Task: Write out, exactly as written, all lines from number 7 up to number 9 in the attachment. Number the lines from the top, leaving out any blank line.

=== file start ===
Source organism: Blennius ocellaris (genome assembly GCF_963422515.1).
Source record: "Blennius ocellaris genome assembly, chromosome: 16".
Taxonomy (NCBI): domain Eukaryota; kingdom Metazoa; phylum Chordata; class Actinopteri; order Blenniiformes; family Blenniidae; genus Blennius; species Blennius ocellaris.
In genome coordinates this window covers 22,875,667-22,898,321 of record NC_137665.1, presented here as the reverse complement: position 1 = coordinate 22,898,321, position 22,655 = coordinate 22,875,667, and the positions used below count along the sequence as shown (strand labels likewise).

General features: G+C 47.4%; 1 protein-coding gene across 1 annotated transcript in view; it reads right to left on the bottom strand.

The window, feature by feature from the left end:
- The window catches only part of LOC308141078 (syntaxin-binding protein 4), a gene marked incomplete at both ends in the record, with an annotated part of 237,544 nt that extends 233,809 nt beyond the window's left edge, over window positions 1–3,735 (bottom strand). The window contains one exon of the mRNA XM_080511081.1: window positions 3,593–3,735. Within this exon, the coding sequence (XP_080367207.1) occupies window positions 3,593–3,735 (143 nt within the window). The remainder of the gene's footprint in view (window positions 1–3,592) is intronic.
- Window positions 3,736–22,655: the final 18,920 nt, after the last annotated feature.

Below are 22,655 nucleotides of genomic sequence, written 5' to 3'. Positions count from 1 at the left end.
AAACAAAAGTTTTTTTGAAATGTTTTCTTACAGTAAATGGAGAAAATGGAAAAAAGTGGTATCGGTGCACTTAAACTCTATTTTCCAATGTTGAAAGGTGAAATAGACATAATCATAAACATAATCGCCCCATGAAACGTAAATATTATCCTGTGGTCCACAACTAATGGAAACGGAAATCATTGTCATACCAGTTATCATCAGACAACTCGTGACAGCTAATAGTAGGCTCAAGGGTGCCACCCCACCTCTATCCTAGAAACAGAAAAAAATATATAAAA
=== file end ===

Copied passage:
- The window catches only part of LOC308141078 (syntaxin-binding protein 4), a gene marked incomplete at both ends in the record, with an annotated part of 237,544 nt that extends 233,809 nt beyond the window's left edge, over window positions 1–3,735 (bottom strand). The window contains one exon of the mRNA XM_080511081.1: window positions 3,593–3,735. Within this exon, the coding sequence (XP_080367207.1) occupies window positions 3,593–3,735 (143 nt within the window). The remainder of the gene's footprint in view (window positions 1–3,592) is intronic.
- Window positions 3,736–22,655: the final 18,920 nt, after the last annotated feature.

Below are 22,655 nucleotides of genomic sequence, written 5' to 3'. Positions count from 1 at the left end.